- Helping ChildrenWhen a Family Member Has Cancer:Dealing With a Parent’s Terminal Illness
- Why should I tell my children I’m dying?
- When should children be told that a parent might die?
- How do I explain to a young child that their parent is dying?
- Are there differences in issues depending on whether the sick parent is a mother, father, or other caregiver?
- What if I am the only parent and have a terminal illness?
- How do children differ by age in dealing with illness and death?
- Infants or very young children
- Children age 3 to 5
- Children age 6 to 8
- Children age 9 to 12
- When death is near, should children be involved in the actual event?
- How can children be prepared for the memorial ritual or funeral?
- What other factors influence how a child understands a parent’s death?
- How are children affected by the surviving parent’s grief?
- Spiritual and religious beliefs may help comfort children
- How should your child’s school be included?
- To learn more
When should children be told that a parent might die?
Many factors influence when a child needs to be told that a parent is probably going to die. The first depends on what a child has been told over time about the situation. Hopefully, the child has been given truthful information from the start about the nature of the parent’s cancer and how it affects the family. Children need to be told the truth in manageable doses and given a chance to adjust to what they can understand while still going about their everyday lives. If you have now reached the point that you know you are going to die soon and your doctor has confirmed this, your children need to be told. Most parents would rather avoid or postpone this hard talk, but if you wait for the “right time” it may not happen at all.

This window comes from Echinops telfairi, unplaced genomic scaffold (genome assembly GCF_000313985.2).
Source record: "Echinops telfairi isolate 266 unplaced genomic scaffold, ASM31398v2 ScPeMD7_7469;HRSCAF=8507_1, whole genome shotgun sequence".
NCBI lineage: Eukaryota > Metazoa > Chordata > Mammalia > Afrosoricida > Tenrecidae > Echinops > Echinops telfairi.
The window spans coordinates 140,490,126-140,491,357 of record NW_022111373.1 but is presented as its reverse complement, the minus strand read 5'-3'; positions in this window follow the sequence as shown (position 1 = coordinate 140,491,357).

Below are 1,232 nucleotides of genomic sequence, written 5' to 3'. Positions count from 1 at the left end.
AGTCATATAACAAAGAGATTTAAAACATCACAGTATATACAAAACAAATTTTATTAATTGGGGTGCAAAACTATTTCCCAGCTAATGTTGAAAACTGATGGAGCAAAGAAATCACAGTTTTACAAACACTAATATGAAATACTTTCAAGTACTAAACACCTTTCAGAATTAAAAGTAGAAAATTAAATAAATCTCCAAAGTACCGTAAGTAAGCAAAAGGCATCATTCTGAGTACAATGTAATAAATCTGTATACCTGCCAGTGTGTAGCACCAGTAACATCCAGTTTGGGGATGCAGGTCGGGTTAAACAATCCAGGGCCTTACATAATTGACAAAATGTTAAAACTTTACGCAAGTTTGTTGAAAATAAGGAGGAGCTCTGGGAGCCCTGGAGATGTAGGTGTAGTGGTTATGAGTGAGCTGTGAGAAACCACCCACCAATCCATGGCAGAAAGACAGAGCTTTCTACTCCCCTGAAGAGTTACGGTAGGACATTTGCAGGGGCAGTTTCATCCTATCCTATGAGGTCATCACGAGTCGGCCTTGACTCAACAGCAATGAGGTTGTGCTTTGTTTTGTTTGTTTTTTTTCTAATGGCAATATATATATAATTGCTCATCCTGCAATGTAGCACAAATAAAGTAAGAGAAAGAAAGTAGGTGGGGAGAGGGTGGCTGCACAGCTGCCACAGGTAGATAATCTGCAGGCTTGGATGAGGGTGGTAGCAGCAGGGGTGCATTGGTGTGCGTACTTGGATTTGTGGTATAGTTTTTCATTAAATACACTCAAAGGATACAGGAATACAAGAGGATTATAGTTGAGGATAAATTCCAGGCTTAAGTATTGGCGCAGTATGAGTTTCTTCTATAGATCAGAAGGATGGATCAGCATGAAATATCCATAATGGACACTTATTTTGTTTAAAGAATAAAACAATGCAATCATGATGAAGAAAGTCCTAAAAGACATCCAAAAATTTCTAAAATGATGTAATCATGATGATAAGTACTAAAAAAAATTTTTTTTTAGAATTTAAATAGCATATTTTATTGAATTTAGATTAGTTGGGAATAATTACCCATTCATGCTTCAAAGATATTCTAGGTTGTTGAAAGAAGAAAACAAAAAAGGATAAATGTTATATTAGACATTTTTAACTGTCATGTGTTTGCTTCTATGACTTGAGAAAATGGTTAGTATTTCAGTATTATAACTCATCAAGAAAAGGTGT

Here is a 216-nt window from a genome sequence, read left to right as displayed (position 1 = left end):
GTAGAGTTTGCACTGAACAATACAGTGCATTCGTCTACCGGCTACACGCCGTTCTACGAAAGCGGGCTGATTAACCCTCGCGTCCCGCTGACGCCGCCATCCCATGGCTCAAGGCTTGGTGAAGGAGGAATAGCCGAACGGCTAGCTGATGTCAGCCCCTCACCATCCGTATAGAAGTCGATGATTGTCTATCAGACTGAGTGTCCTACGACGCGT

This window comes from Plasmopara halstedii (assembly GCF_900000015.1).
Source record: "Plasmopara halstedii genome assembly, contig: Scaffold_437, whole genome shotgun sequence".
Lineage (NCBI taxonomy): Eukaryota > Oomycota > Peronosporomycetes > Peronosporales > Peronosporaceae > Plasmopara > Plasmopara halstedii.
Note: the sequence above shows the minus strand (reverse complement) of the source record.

You will want to have some uninterrupted time and a quiet place, and you might also want the other parent or another adult who is close to the child to be with you. A good way to begin this discussion might be to ask your children what they understand about your illness and how they think things are going. Your children might already have an idea that things are worse than before. Children react to what they experience and see. If your condition has worsened, you are probably less able to take part in their normal activities and are more tired, depressed, or anxious, so they might sense that the treatment is not working well. But given the advances in managing the side effects of treatment, in some cases patients may not look as if they are dying. Children are also very concrete. One little boy, when asked if he worried about his dad dying, said that he knew this wouldn’t happen because his dad’s feeding tube was helping him eat. So don’t assume that you know what’s going on in your child’s mind. You must ask.
Because a child’s concept of time is so different from an adult’s, your children may not cope well with many months of waiting for a parent to die. So talk to them gradually and only when you are fairly certain that this will happen in the near future, as in days or weeks. Wait until you have the emotional energy to address the issue. If this seems impossible for you, talk to your spouse or other family members about who can best handle these discussions. Ideally your spouse or someone your children are close to and trust should talk with the child. If you cannot count on family members to help you with this, talk to your health care team and ask for their help. Cancer care professionals have experience with families in all situations and are usually very willing to help or refer you to the outside help your family needs.
Last Medical Review: 07/20/2012
Last Revised: 07/20/2012